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NHL Playoffs 2011: Physical Play, Michal Neuvirth Give Capitals A Blueprint For Success

Thanks to physical play and a sparkling effort by Michal Neuvirth in Game 1, the Capitals have once again made it clear that they are a completely different team than in the past.

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WASHINGTON, D.C. - Down 1-0 in the third period, the Washington Capitals could have called it a day. Henrik Lundqvist received some help from the crossbar early and the Capitals hadn’t converted on several other scoring opportunities. However, these aren’t last year’s Capitals.

Washington played their system to a T, beating New York at their own physical game while creating the bulk of the scoring chances in a grinding 2-1 overtime win.

Meet the new Caps; the ones who don’t take everything for granted. The frenetic pace, big hits and fearless shot blocking?

"I think there’s going to be games like that all series," said Alex Ovechkin whose inhuman effort in front of the net resulted in a game-tying third period goal.

If Wednesday was any indication, the Capitals are finally willing to employ gritty, playoff style hockey. They are no longer that complacent bunch of uber-talented individuals who were ousted in the first round last season.

Should the series maintain its physical nature, the Capitals have to like their chances after wearing down Dan Girardi and Marc Staal in game one. John Tortorella relies heavily on his top defensive pairing to shut down the opposition’s first line and last night was no exception. Both played over 30 minutes as the Rangers tried to account for the Capitals top two lines.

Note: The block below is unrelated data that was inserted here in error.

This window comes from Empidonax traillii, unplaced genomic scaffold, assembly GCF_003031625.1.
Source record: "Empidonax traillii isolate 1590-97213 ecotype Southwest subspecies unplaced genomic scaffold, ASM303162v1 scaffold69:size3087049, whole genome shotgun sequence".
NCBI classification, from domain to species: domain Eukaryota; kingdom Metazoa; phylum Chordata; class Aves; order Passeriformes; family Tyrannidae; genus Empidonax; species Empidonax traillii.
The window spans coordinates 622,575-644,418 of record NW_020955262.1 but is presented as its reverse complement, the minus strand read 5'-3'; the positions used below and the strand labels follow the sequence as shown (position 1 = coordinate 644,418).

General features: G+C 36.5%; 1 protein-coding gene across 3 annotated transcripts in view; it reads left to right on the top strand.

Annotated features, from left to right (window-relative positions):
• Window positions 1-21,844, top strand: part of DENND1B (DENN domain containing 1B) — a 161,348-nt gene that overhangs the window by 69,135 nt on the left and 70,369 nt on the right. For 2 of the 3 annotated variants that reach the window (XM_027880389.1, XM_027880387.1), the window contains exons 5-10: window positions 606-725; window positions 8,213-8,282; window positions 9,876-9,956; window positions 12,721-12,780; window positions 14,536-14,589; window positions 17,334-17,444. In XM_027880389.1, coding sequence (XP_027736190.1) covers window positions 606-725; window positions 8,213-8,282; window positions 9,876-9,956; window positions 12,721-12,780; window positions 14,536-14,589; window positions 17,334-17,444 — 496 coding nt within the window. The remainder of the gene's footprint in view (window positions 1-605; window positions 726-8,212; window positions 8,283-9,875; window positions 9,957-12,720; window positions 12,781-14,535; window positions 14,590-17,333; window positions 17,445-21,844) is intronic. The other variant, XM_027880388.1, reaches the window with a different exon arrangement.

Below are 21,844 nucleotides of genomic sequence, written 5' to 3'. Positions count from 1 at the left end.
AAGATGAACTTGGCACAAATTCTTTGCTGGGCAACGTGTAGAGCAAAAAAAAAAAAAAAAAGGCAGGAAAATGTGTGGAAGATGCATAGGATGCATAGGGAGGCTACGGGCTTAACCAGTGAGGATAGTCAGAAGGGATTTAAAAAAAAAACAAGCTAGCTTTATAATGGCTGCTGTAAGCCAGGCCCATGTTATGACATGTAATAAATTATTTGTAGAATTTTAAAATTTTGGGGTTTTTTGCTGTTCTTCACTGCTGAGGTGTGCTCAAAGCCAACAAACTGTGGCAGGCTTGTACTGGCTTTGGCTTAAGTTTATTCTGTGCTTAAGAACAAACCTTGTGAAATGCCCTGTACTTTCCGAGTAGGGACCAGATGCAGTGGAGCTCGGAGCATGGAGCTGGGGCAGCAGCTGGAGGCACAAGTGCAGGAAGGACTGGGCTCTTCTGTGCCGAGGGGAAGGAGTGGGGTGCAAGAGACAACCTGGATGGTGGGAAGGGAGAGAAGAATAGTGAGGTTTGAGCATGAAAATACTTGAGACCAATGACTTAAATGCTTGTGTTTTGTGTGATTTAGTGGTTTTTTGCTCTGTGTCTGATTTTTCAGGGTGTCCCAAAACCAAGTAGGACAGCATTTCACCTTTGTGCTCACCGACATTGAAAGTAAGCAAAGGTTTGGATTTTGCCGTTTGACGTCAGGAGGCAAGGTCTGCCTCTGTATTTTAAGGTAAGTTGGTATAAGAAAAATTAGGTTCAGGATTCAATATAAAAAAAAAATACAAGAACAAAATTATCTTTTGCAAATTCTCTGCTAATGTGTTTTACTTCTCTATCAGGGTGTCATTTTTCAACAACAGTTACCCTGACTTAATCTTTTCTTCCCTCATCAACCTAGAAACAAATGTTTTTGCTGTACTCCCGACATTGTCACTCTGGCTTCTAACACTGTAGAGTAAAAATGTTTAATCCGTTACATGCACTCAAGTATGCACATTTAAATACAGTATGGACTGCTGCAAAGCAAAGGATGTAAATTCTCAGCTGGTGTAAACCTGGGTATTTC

"We did some work on them," Matt Hendricks said. "I think they showed a little bit of fatigue. It’s kind of been our gameplan [wearing them down], it’s kind of what we want to do throughout the course of this series."

If the series maintains the physical tone set in game one, then the Capitals defensive balance will give them even more of an edge. While Girardi and Staal spent nearly half the game on the ice, Bruce Boudreau was comfortable with evenly distributing the minutes among his defensemen.

"Whenever you can spread those minutes out more, it definitely benefits your team in the sense of fatigue," Hendricks said.

Given their recent track record in the playoffs, a Game One loss for the Caps might have been perceived as devastating, but win or lose, the style of play was what Boudreau was looking for. All game long they got pucks deep and made smart decisions in the neutral zone, preventing New York from mounting many odd man rushes. Even down late, they didn’t panic.

"There was a lot of time left in the third so we weren’t feeling completely desperate yet," said Mike Knuble. "We just kept playing, kept sticking to the program. Nobody was getting upset because we were sticking to our gameplan doing what we wanted to do."

With the outstanding play in front of him, Michal Neuvirth didn’t disappoint in his NHL playoff debut. He was cool and collected even after he allowed the game’s first goal. In overtime made several key saves including a tough one on Artem Anisimov in the slot.

"If you want to be a number one goalie in this league you got to make those stops," he said. "Your teammates are counting on you and I don’t want to let them down. I’m trying my best and going save by save, minute by minute and it’s working so far."

Neuvirth never let the Rangers get in his head. His lid came flying off in overtime just minutes after he took a stick to the mask, but the contact did nothing to alter his performance. Hendricks wasn’t surprised to see the young netminder hold his own.

"[He was] outstanding as usual," he said. "Not much rattles him and when you have a goaltender like that who plays on his game, moves the puck well for the defensemen, it’s all you can ask and I’m sure we’re going to see continued success."

We certainly will if Neuvirth continues to receive the support he was given in game one. The Capitals never got discouraged despite allowing the first goal and came back to win thanks to a concerted team effort unlike those in years past.